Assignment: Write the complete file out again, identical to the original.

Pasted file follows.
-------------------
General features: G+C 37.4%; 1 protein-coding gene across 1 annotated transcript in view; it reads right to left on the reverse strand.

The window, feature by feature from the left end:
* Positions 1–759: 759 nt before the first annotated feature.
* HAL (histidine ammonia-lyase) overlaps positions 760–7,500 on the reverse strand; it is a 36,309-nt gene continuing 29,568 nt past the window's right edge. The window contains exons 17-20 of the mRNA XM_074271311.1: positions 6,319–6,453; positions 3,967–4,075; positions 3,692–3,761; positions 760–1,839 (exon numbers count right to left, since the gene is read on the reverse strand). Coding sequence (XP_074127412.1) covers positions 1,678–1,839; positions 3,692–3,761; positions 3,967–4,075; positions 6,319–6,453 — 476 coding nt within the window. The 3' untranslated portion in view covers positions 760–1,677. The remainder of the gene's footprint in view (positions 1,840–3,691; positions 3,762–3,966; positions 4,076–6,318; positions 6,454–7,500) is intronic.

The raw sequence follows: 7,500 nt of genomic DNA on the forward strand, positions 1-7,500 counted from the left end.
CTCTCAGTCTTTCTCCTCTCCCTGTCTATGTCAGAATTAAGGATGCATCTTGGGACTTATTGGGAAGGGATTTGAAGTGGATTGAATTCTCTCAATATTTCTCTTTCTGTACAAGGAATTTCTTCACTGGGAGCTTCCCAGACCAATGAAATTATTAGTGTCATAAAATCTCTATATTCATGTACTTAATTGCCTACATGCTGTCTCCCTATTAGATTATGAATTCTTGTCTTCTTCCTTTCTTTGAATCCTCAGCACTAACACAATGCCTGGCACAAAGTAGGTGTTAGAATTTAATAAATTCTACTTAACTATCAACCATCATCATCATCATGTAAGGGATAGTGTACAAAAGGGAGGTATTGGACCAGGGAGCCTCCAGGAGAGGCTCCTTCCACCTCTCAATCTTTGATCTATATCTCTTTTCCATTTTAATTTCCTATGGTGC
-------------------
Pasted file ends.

General features: G+C 37.4%; 1 protein-coding gene across 1 annotated transcript in view; it reads right to left on the reverse strand.

The window, feature by feature from the left end:
* Positions 1–759: 759 nt before the first annotated feature.
* HAL (histidine ammonia-lyase) overlaps positions 760–7,500 on the reverse strand; it is a 36,309-nt gene continuing 29,568 nt past the window's right edge. The window contains exons 17-20 of the mRNA XM_074271311.1: positions 6,319–6,453; positions 3,967–4,075; positions 3,692–3,761; positions 760–1,839 (exon numbers count right to left, since the gene is read on the reverse strand). Coding sequence (XP_074127412.1) covers positions 1,678–1,839; positions 3,692–3,761; positions 3,967–4,075; positions 6,319–6,453 — 476 coding nt within the window. The 3' untranslated portion in view covers positions 760–1,677. The remainder of the gene's footprint in view (positions 1,840–3,691; positions 3,762–3,966; positions 4,076–6,318; positions 6,454–7,500) is intronic.

The raw sequence follows: 7,500 nt of genomic DNA on the forward strand, positions 1-7,500 counted from the left end.
CTCTCAGTCTTTCTCCTCTCCCTGTCTATGTCAGAATTAAGGATGCATCTTGGGACTTATTGGGAAGGGATTTGAAGTGGATTGAATTCTCTCAATATTTCTCTTTCTGTACAAGGAATTTCTTCACTGGGAGCTTCCCAGACCAATGAAATTATTAGTGTCATAAAATCTCTATATTCATGTACTTAATTGCCTACATGCTGTCTCCCTATTAGATTATGAATTCTTGTCTTCTTCCTTTCTTTGAATCCTCAGCACTAACACAATGCCTGGCACAAAGTAGGTGTTAGAATTTAATAAATTCTACTTAACTATCAACCATCATCATCATCATGTAAGGGATAGTGTACAAAAGGGAGGTATTGGACCAGGGAGCCTCCAGGAGAGGCTCCTTCCACCTCTCAATCTTTGATCTATATCTCTTTTCCATTTTAATTTCCTATGGTGC